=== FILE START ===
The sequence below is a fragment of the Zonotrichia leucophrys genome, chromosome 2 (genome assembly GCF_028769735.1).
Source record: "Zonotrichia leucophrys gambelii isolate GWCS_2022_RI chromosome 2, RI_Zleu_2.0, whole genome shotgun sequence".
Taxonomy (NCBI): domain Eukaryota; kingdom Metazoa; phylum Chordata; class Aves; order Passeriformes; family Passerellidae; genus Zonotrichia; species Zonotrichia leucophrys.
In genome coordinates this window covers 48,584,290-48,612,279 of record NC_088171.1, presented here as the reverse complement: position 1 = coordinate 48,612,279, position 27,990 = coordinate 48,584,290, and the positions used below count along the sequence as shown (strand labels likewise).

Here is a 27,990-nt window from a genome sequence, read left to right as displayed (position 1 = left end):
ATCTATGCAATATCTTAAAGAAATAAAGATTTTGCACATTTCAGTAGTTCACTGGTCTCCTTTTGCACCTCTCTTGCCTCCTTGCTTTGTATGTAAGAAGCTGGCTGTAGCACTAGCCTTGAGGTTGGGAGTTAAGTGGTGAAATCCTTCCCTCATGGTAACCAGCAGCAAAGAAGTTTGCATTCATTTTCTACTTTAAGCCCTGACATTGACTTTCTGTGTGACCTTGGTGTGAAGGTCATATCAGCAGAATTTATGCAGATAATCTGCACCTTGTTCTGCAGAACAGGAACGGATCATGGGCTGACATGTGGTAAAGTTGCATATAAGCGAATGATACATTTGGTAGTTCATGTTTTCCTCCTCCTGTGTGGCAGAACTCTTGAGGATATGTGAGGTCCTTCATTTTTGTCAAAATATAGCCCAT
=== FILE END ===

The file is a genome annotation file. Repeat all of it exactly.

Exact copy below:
The sequence below is a fragment of the Zonotrichia leucophrys genome, chromosome 2 (genome assembly GCF_028769735.1).
Source record: "Zonotrichia leucophrys gambelii isolate GWCS_2022_RI chromosome 2, RI_Zleu_2.0, whole genome shotgun sequence".
Taxonomy (NCBI): domain Eukaryota; kingdom Metazoa; phylum Chordata; class Aves; order Passeriformes; family Passerellidae; genus Zonotrichia; species Zonotrichia leucophrys.
In genome coordinates this window covers 48,584,290-48,612,279 of record NC_088171.1, presented here as the reverse complement: position 1 = coordinate 48,612,279, position 27,990 = coordinate 48,584,290, and the positions used below count along the sequence as shown (strand labels likewise).

Here is a 27,990-nt window from a genome sequence, read left to right as displayed (position 1 = left end):
ATCTATGCAATATCTTAAAGAAATAAAGATTTTGCACATTTCAGTAGTTCACTGGTCTCCTTTTGCACCTCTCTTGCCTCCTTGCTTTGTATGTAAGAAGCTGGCTGTAGCACTAGCCTTGAGGTTGGGAGTTAAGTGGTGAAATCCTTCCCTCATGGTAACCAGCAGCAAAGAAGTTTGCATTCATTTTCTACTTTAAGCCCTGACATTGACTTTCTGTGTGACCTTGGTGTGAAGGTCATATCAGCAGAATTTATGCAGATAATCTGCACCTTGTTCTGCAGAACAGGAACGGATCATGGGCTGACATGTGGTAAAGTTGCATATAAGCGAATGATACATTTGGTAGTTCATGTTTTCCTCCTCCTGTGTGGCAGAACTCTTGAGGATATGTGAGGTCCTTCATTTTTGTCAAAATATAGCCCAT